When Michael Barbis parked his boat in a slip in Rowayton, Connecticut, he became smitten with the area. The 1947 Cape that Michael Barbis bought hardly fulfilled his dream of a seaside cottage, however. So he threw a demolition party and razed the Cape. Local architect Stuart Disston helped Mike realize his vision. With four distinct rooflines, multiple porches, and fanciful towers, Michael's new, rambling house was built in the 19th-century Shingle style, which began in seaside resorts in the Northeast.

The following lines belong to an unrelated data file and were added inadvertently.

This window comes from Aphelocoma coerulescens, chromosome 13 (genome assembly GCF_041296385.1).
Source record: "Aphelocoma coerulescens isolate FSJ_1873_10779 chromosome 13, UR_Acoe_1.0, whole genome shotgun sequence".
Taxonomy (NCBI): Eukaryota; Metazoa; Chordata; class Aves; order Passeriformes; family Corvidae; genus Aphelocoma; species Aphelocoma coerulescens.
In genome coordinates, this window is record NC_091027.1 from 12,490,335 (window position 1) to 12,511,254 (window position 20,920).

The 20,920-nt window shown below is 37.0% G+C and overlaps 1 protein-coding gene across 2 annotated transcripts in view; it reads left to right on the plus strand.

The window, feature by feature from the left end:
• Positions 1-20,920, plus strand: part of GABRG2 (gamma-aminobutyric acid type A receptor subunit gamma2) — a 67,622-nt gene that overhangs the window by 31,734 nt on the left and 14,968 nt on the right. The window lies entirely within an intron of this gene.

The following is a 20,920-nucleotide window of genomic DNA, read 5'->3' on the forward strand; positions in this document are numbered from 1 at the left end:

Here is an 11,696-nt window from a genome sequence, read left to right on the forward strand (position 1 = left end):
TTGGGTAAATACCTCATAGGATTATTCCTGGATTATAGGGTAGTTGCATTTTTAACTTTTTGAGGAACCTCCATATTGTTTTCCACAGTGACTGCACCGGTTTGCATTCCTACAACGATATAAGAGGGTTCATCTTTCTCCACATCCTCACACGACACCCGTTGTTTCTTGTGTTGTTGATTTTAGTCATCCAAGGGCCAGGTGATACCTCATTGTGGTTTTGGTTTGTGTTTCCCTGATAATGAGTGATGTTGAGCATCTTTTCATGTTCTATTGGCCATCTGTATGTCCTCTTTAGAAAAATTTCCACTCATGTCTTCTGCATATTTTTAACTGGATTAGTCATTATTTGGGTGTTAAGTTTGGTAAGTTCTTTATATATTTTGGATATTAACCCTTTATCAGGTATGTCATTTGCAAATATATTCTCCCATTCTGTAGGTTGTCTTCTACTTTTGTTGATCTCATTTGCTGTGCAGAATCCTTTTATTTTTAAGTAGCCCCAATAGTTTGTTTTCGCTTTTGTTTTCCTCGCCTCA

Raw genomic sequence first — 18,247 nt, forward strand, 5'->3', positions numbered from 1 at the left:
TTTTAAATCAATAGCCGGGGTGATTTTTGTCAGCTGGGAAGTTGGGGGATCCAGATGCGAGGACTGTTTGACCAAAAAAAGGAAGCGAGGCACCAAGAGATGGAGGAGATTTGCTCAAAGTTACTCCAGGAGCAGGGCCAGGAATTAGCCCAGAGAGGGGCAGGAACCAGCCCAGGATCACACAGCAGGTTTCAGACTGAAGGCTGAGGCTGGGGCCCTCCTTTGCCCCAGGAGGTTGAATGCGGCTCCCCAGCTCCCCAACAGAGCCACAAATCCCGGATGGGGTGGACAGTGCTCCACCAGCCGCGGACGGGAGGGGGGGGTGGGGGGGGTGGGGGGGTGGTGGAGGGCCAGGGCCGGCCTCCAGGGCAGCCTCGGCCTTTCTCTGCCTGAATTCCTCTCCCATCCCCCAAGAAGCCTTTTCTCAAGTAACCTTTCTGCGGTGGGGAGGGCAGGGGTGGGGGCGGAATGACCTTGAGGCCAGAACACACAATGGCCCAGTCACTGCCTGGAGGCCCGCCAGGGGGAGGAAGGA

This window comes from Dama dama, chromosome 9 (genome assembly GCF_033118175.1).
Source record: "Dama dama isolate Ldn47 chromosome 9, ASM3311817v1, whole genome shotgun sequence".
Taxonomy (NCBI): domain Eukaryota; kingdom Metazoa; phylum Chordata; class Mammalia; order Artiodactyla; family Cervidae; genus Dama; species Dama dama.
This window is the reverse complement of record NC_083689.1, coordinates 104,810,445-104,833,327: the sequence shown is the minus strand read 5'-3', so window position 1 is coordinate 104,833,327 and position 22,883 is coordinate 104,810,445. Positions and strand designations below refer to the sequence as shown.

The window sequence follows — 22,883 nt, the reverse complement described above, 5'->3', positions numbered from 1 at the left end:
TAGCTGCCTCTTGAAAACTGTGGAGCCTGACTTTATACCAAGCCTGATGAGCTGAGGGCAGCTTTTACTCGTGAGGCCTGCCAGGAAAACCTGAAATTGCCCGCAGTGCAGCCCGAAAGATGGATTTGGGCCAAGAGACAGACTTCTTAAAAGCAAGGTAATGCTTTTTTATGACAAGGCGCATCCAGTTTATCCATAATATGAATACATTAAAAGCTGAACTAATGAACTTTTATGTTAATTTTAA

The stone wall was built low and topped with a picket fence to enable the owner to sit on his front porch and wave to his neighbors. The stones, taken from a Connecticut river, match the look of the stones once used for ballast by area oyster boats.